8. American Boy: A Profile of Steven Prince (1978)
If you’ve seen Taxi Driver, you most likely remember Steven Prince. He plays the gun dealer who lies out his wares for Bickle to see, and lovingly describes each one. This small role leaves a big mark on the film, and obviously this man left a mark on Martin Scorsese who in this film interviews Prince for an hour about his life. Prince is a natural born storyteller, and he tells his story marked by violence and drug use directly to the camera, and keeps us enraptured throughout. When his stories end, Scorsese holds on him for a few beats after, and shows us the scared kid underneath all that bravado. American Boy is not very well known to the general public, but if you’ve seen Richard Linklater’s Waking Life or Quentin Tarantino’s Pulp Fiction, you’ll recognize a few of the stories originating here. You can only see this one on Youtube, but it’s worth it.
7. A Letter to Elia (2010)
Scorsese, along with former film critic Kent Jones, made this hour long tribute to director Elia Kazan last year to be included in the Elia Kazan Collection DVD box set. I’m sure some will complain that Scorsese skips many of Kazan’s films (including some of his best like A Streetcar Named Desire or A Face in the Crowd, both of which barely get mentioned) or that Scorsese barely mentions the controversial decision Kazan made to testify in front of HUAC. But neither of those things are really what this doc is about. This is a thank you note from one filmmaker to another, explaining what it is about his films that inspired Scorsese so much. Most of the running time is devoted to On the Waterfront and East of Eden (with more than a little Wild River and America, America thrown in). The result is a film that helps you see Kazan’s films in another light – and also helps to explain Scorsese’s own work. It is a fascinating tribute from one master to another.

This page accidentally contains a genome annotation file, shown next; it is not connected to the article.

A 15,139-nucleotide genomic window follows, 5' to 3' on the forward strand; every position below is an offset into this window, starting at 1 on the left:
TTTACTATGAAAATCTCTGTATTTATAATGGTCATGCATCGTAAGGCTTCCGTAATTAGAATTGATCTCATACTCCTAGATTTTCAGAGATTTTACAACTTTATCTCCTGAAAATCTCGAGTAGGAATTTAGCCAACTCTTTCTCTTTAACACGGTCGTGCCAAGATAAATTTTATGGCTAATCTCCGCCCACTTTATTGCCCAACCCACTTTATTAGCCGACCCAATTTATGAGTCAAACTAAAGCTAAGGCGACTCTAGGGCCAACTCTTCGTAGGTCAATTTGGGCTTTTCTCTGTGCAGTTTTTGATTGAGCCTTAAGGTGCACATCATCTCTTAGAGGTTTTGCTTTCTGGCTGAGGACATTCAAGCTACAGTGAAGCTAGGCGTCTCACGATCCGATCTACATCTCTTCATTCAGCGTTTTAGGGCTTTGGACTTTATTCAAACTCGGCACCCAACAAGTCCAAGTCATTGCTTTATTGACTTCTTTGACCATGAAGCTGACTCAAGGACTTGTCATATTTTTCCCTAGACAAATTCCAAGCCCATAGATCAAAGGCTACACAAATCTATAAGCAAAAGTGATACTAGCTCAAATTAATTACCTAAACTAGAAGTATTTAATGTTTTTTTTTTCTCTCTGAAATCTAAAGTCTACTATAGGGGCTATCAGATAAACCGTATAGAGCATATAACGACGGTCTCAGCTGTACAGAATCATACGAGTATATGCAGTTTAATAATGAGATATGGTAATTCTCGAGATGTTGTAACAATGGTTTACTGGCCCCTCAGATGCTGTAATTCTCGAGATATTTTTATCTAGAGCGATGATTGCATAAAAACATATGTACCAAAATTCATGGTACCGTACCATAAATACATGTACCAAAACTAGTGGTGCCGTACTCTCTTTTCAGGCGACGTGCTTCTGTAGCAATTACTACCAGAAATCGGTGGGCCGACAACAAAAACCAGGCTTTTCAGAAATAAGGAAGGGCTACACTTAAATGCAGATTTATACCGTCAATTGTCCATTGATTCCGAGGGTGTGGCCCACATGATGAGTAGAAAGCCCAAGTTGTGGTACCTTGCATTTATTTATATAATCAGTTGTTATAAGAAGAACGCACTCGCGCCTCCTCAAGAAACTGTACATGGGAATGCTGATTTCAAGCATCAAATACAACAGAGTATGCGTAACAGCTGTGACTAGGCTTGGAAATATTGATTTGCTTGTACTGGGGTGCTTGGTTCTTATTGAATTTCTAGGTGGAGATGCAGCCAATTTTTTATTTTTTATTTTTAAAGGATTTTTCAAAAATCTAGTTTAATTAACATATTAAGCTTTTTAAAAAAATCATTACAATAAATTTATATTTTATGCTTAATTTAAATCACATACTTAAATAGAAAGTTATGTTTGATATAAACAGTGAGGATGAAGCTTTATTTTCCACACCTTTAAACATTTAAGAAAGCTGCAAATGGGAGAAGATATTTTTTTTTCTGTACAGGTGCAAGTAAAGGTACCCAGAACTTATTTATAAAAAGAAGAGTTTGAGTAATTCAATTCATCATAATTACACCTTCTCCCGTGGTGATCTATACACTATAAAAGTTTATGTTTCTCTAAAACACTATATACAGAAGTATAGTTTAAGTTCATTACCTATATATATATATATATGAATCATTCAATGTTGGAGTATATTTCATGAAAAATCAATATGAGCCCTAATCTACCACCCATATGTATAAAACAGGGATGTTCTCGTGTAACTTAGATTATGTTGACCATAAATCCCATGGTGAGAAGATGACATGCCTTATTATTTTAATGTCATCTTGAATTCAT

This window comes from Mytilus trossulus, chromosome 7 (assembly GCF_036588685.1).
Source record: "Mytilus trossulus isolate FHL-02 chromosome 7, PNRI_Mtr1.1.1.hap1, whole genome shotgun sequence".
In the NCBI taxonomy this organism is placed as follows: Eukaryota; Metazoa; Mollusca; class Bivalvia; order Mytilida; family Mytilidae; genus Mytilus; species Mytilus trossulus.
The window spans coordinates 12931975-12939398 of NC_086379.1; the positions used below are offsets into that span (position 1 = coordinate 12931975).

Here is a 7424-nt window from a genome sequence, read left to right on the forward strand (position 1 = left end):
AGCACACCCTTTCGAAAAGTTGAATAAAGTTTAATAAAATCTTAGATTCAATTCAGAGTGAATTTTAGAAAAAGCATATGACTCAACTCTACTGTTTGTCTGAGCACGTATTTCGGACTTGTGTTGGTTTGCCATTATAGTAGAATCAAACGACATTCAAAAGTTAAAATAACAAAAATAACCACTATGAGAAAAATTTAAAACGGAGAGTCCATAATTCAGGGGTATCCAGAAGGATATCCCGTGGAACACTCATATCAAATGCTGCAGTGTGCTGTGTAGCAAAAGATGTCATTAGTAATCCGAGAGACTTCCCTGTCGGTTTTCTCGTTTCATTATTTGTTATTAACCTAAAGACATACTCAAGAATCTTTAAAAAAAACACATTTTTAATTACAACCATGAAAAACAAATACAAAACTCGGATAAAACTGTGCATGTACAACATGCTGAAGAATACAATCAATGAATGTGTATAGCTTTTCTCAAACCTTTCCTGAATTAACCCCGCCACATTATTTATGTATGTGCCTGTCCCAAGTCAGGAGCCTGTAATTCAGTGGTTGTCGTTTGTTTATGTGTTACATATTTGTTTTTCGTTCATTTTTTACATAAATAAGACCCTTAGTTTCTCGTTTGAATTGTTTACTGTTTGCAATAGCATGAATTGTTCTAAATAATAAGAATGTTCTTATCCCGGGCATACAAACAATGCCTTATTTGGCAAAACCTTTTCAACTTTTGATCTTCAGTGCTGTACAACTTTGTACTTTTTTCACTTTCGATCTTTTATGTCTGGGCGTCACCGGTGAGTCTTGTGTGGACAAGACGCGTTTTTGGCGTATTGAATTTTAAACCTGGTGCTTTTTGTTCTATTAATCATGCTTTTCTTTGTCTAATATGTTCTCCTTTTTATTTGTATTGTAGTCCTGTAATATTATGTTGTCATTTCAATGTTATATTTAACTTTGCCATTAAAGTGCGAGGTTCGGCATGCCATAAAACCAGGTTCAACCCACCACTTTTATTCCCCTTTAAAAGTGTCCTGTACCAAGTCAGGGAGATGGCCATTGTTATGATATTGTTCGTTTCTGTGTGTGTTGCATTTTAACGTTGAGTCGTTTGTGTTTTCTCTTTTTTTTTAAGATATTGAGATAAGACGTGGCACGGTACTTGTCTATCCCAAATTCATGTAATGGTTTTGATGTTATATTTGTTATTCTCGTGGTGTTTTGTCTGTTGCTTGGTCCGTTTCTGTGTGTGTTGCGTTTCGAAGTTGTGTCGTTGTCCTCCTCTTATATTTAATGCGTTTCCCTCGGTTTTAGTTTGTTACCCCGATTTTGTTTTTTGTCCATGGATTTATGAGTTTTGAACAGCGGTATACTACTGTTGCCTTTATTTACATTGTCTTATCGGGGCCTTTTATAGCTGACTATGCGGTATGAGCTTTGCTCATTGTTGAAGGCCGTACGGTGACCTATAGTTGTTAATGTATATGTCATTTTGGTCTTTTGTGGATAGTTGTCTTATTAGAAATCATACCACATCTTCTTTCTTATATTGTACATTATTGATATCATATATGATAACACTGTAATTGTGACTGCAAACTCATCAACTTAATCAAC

6. George Harrison: Living in the Material World (2011)
Scorsese just released this nearly four hour documentary about George Harrison, the Quiet Beatle, and it is a fascinating portrait of a man who he must have related to. Both were born to working class parents and raised Catholic, and both have struggled to bring their actions in line with their faith – although Harrison takes his faith to another place than Scorsese does. The first half of the doc is better than the second half – it almost plays like an alternate history of the Beatles, since it has George, and not John and Paul, at its heart. The second half, about his life after the Beatles isn’t quite as good. It’s a little scattershot, but interesting nonetheless. If you’re a Beatles fan, you this is a must see. Same goes if you’re a Scorsese fan.